"But I would gladly know by what rule those men discern of spirits, who condemn my work as the endeavour of a private spirit. The time was, men did judge the tree by its fruit; but now they will judge the fruit by the tree. If I have expressed anything repugnant to the analogy of the Christian Faith, or irreverently opposed the orderly and allowed discipline, or dissented in any point from that spirit of verity which breathes through the Holy Catholic Church, then let that which I have done be taxed for the work of a private spirit. Or if it may appear that I have indecently intruded to meddle with those mysteries of our Christian Sanctuary, which the God of order hath, by his Pivine law, reserved for those who have, according to his Ordinance, a special calling thereunto, then, indeed, let me be taxed as deserving both punishment and reproof.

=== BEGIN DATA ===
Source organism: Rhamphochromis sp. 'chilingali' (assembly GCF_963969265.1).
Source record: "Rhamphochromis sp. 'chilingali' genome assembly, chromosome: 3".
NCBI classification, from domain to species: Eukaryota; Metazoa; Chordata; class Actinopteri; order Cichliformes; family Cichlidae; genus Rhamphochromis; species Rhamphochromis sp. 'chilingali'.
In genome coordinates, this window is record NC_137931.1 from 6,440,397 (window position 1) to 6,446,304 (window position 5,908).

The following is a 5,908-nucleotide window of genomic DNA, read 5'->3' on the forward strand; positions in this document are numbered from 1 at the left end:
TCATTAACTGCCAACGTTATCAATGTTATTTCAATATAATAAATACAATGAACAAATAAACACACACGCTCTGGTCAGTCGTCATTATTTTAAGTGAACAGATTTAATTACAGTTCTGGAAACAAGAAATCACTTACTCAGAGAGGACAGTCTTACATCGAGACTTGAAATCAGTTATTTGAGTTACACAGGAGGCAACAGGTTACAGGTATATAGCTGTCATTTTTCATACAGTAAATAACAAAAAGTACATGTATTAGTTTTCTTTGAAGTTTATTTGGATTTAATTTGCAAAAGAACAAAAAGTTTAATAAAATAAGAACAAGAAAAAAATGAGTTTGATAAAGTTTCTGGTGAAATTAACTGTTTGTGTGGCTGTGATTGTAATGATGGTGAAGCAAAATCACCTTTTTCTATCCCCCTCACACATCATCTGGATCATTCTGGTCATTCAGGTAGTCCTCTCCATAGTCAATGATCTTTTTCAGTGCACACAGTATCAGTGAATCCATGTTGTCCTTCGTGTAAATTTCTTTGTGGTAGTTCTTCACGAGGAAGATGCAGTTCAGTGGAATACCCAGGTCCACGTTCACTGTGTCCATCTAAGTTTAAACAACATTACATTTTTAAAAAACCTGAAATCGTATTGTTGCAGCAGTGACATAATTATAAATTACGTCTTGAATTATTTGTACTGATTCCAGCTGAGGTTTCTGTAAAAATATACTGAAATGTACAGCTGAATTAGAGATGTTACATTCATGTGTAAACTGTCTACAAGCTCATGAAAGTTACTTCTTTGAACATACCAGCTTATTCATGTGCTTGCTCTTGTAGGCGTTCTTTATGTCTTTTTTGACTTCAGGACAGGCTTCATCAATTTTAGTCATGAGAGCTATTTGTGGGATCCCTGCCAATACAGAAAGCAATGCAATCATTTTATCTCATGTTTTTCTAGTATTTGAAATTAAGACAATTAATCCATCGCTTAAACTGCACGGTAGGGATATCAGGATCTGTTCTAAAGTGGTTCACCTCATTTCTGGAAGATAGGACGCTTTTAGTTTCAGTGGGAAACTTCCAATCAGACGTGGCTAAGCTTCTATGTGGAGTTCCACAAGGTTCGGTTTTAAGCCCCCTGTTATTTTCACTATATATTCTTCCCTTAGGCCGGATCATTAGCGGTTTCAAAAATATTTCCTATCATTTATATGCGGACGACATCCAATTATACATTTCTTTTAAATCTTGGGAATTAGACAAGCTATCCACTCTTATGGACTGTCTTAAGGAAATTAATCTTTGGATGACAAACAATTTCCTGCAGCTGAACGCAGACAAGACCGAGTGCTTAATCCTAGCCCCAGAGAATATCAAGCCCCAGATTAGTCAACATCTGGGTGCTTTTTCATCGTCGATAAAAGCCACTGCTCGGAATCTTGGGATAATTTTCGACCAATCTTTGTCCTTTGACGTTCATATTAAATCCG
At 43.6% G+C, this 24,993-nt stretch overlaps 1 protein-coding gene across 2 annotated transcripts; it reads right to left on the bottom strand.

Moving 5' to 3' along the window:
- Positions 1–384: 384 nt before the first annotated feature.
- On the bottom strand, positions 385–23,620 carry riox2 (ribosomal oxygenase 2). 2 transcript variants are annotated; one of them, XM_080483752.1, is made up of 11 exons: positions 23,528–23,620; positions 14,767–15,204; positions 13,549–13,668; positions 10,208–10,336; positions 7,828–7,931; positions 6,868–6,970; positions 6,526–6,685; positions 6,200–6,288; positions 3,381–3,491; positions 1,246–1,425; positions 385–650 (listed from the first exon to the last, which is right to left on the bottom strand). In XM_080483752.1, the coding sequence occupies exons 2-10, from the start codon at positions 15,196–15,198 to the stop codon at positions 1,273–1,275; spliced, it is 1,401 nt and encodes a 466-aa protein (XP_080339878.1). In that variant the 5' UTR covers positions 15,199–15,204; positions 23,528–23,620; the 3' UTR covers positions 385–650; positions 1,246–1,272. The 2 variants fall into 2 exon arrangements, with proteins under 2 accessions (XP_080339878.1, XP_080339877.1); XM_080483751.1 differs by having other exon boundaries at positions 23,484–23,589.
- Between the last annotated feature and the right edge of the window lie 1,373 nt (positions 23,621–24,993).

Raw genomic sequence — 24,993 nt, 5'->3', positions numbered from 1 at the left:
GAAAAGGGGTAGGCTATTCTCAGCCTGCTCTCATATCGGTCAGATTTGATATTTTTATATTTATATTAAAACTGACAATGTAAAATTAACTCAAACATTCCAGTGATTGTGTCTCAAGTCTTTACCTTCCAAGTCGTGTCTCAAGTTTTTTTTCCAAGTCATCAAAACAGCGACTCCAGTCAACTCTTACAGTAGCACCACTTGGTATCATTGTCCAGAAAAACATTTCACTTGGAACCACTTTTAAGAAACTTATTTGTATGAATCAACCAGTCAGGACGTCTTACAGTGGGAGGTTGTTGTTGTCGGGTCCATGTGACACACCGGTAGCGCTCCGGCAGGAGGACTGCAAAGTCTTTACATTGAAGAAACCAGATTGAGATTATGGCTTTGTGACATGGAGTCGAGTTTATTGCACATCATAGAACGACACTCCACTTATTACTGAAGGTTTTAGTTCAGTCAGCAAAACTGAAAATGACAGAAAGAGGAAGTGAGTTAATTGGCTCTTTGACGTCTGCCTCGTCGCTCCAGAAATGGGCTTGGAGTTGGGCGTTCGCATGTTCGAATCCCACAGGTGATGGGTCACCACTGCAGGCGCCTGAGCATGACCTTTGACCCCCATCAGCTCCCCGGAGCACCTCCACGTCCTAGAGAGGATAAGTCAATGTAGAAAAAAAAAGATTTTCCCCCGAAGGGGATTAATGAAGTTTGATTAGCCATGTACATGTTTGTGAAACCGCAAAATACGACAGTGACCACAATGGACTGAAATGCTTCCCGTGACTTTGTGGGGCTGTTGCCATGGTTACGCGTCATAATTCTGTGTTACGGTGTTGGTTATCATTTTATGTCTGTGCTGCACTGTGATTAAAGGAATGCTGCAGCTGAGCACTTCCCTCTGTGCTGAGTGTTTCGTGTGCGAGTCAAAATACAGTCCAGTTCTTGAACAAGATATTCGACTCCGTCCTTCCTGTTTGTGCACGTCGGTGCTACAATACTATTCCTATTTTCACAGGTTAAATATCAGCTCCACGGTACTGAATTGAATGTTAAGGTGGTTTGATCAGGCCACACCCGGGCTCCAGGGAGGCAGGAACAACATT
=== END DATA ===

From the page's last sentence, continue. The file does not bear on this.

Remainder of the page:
"But if, making conscience of my actions, I observed that seemly distance which may make it appear I intruded not upon ought appropriated to the outward ministry; if, like an honest-hearted Gibeonite, I have but a little extraordinarily laboured to hew wood and to draw water for the Spiritual sacrifices; if, according to the art of the apothecary, I have composed a sweet perfume to offer unto God, in such manner as is proper to my own faculty only, and then brought it to those to whom the consecration thereof belongs; if, keeping my own place, I have laboured for the building up of God's house, as I am bound to do, in offering up of that which God hath given me, and making use, with modesty, of those gifts which were bestowed on me to that purpose; if, I say, the case be so, what blameworthy have I done? Why should those disciples who follow Christ in a nearer place, forbid us from doing good in his name, who follow him further off? Why should they, with Joshua, forbid Eldad and Medad from prophesying, seeing that every good Christian wisheth, with Moses, that God's people were all prophets, and that He would give his spirit to them all."